Back in Time for Dinner
The Ferrone family find out the hard way what life was like in the 1950s in ABC's appealing social history series.
Back in 2005 ABC screened Outback House in which families lived like the inhabitants of an 1860s Australian sheep station. SBS also screened The Colony with families from England, Ireland and Australia living in a pioneer setting in the NSW bush.
TV immersing participants in historic recreations has also seen Colonial House, Frontier House, Turn Back Time: The High Street, Electric Dreams and more.
ABC’s Back in Time for Dinner now adopts similar principles, but with an emphasis on how food and cuisines have adapted over the years. One of the few international formats to be reworked for ABC (the original screened on LifeStyle), it spawned Back in Time for the Weekend / Christmas / Tea sequels.
Annabel Crabb is the tour guide of this 7 part series which sees one family, the Ferrones of Sydney, agree to spend several weeks living like a family from another decade. With their house made-over internally, they dispense with mod-cons, television, internet, phones and basic appliances.
The family comprises mum Carol, dad Peter, teens Julian & Sienna and 10 year old Olivia. In the Ferrone household it is Carol who is a career woman and Peter who cooks most of the family meals. But ‘transported’ back in time to the 1950s for episode 1, those roles are reversed as a shock to the system.
“I am quite independent,” Carol explains. “Perhaps I’m a bit naive thinking I won’t lose my independence.”
The house interior is colourfully made-over in gaudy ’50s decor and furniture, with room sizes diminished including a basic kitchen with an icebox for a fridge. It’s the room Carol is about to see from dawn til dusk, including hand-washing the family laundry. The first family meal, consisting of tripe and dripping on bread, does not go down well….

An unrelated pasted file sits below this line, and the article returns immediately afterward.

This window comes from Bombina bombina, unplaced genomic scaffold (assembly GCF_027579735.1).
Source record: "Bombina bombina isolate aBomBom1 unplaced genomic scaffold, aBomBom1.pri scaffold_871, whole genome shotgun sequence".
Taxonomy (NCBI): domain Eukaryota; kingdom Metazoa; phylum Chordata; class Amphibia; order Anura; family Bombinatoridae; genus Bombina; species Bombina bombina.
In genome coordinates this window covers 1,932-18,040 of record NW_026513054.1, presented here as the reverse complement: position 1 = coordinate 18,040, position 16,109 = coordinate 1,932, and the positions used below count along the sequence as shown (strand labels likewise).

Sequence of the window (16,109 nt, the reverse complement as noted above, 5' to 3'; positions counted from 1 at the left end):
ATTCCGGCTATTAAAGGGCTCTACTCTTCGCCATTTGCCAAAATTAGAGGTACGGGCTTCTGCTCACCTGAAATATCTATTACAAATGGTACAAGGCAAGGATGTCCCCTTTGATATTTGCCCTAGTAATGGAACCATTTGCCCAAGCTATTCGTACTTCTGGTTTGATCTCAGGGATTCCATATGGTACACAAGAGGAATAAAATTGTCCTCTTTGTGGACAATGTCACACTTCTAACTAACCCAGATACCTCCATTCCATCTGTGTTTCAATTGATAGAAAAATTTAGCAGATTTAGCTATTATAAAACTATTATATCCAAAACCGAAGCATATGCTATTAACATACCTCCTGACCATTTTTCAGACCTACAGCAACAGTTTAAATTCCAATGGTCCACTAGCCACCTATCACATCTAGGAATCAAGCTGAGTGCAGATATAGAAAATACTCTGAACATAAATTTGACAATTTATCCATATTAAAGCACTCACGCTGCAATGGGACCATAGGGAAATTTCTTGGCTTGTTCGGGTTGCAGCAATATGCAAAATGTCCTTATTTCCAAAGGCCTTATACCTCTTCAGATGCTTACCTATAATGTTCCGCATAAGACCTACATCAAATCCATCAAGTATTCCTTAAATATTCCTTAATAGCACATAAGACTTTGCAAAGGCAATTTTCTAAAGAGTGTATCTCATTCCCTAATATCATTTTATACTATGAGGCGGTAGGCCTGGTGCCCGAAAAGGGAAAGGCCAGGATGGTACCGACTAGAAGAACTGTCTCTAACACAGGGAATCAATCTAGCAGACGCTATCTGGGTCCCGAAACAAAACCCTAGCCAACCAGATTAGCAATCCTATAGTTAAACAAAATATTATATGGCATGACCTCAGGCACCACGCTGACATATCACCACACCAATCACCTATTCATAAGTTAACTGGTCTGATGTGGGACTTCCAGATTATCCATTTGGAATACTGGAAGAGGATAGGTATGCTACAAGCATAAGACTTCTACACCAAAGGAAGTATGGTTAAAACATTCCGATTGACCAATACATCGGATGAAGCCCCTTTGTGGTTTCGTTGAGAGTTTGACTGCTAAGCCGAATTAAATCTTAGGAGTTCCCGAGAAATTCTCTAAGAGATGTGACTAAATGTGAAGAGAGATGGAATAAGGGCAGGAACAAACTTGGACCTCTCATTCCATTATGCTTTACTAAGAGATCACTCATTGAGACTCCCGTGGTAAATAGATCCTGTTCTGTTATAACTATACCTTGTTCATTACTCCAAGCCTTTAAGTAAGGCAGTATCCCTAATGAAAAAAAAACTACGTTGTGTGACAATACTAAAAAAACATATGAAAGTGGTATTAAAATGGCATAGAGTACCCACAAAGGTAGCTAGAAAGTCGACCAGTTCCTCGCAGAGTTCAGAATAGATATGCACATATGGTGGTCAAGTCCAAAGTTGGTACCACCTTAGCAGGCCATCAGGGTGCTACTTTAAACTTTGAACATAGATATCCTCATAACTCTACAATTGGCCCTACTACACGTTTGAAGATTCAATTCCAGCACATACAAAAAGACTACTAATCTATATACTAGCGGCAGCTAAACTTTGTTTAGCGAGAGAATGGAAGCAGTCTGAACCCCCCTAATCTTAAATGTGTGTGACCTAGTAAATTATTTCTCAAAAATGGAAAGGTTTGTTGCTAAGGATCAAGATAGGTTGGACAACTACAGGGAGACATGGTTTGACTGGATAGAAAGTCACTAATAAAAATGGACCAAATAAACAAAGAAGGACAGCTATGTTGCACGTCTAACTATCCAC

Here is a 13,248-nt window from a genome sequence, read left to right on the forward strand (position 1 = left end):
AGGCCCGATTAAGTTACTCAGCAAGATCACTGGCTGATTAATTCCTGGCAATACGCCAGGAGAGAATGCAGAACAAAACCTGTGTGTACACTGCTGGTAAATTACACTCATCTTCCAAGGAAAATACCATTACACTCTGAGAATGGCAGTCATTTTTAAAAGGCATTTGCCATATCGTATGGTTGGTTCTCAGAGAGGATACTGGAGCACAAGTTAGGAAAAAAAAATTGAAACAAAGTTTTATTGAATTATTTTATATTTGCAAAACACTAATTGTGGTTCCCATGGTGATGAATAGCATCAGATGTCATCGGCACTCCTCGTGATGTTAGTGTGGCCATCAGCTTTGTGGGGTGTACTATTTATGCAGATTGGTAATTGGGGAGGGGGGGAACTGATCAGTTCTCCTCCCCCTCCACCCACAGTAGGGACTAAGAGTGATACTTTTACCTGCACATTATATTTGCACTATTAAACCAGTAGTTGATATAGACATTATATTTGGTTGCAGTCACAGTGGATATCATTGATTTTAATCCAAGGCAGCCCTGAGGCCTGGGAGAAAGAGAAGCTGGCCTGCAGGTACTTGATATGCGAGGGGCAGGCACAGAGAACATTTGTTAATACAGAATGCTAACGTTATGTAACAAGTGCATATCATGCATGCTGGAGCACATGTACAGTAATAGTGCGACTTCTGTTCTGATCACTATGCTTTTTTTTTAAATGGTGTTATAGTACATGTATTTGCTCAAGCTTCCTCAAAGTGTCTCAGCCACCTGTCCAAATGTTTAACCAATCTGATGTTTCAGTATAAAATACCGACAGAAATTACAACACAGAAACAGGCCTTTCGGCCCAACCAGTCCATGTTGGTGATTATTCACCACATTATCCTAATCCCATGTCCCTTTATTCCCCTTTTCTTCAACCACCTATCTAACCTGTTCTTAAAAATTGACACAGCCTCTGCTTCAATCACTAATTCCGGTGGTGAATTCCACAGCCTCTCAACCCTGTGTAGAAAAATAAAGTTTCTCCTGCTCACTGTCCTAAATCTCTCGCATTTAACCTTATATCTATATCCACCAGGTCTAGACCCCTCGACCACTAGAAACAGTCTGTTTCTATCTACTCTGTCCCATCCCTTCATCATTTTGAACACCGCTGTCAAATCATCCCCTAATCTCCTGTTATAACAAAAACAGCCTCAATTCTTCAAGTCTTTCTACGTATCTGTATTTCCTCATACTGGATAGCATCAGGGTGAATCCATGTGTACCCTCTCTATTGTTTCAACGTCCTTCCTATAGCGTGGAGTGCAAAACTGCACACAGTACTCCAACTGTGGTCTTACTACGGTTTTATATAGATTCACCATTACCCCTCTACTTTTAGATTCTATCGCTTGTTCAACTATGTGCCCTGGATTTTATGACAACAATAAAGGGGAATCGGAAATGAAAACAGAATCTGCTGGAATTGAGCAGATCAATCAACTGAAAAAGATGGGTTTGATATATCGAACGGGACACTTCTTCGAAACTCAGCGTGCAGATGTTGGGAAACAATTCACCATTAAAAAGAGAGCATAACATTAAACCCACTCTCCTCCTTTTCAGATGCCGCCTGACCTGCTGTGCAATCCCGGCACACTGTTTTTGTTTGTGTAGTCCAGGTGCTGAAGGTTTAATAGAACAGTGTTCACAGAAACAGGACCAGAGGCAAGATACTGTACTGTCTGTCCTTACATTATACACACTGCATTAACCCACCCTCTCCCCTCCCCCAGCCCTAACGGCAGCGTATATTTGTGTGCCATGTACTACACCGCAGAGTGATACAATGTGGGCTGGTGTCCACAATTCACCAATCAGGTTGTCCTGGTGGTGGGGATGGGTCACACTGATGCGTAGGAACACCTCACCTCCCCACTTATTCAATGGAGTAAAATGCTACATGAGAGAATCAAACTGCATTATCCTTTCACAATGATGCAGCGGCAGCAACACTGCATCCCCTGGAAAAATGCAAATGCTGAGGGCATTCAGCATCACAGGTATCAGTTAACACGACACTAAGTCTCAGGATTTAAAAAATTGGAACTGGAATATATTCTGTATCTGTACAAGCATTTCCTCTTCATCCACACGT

Peter gets to sit back and read newspapers or listen to LP records, while the kids are forced to make their own amusement, and Carol slaves over burnt toast and a gas oven. But young Olivia welcomes the time spent with her siblings.
“I think it might change because they won’t have technology and they won’t have anything to do,” she explains.
Each day marks a new year in the experience, and in 1951 as Peter cycles to work (in a suit, no less), the kids walk (shock!) to school, and poor Carol spends another day of relentless housework. It’s a punishing grind that brings her to tears. Her sole respite is a “Blue Hills” radio serial adding some entertainment into her day.
“I’m starting to realise how easily I’ve got it in 2018,” she admits. “I miss all my appliances that make my life easier.”
Gradually the meals improve, with leftovers -“It’s on the good side of mediocre, but it’s still mediocre,” says Julian- and spaghetti bolognese with the influx of Europeans in the mid 1950s.
Crabb regularly visits the family, joining in the fun, and narrates social history changes such as the first 58 day tour by Queen Elizabeth, the 1956 Olympics, television and the first family car.
Dawn Fraser drops by for a meal and to hear a radio call of an Olympic swim -it’s the first time Fraser has heard it herself. June Dally Watkins also makes a rare TV appearance. A family trip to a retro drive-in (Blacktown) and diner is also a good excuse for fun.
The series works well to recreate its era, with more decades, guests and social history to come. The Ferrone family proves personable and expressive, with mum Carol the stand-out for her honesty, vulnerability and likeability. Sometimes the kids overdo the reactions, perhaps at the behest of eager producers, when their natural skills are sufficient enough.
The key to the series is lesson-learning not reality manipulation. There’s little chance the Ferrones will find themselves at the centre of Sylvania Waters-like notoriety, which is another history lesson in itself.
Just don’t serve me the tripe, thanks.
Back in Time for Dinner premieres 8:30pm Tuesday on ABC.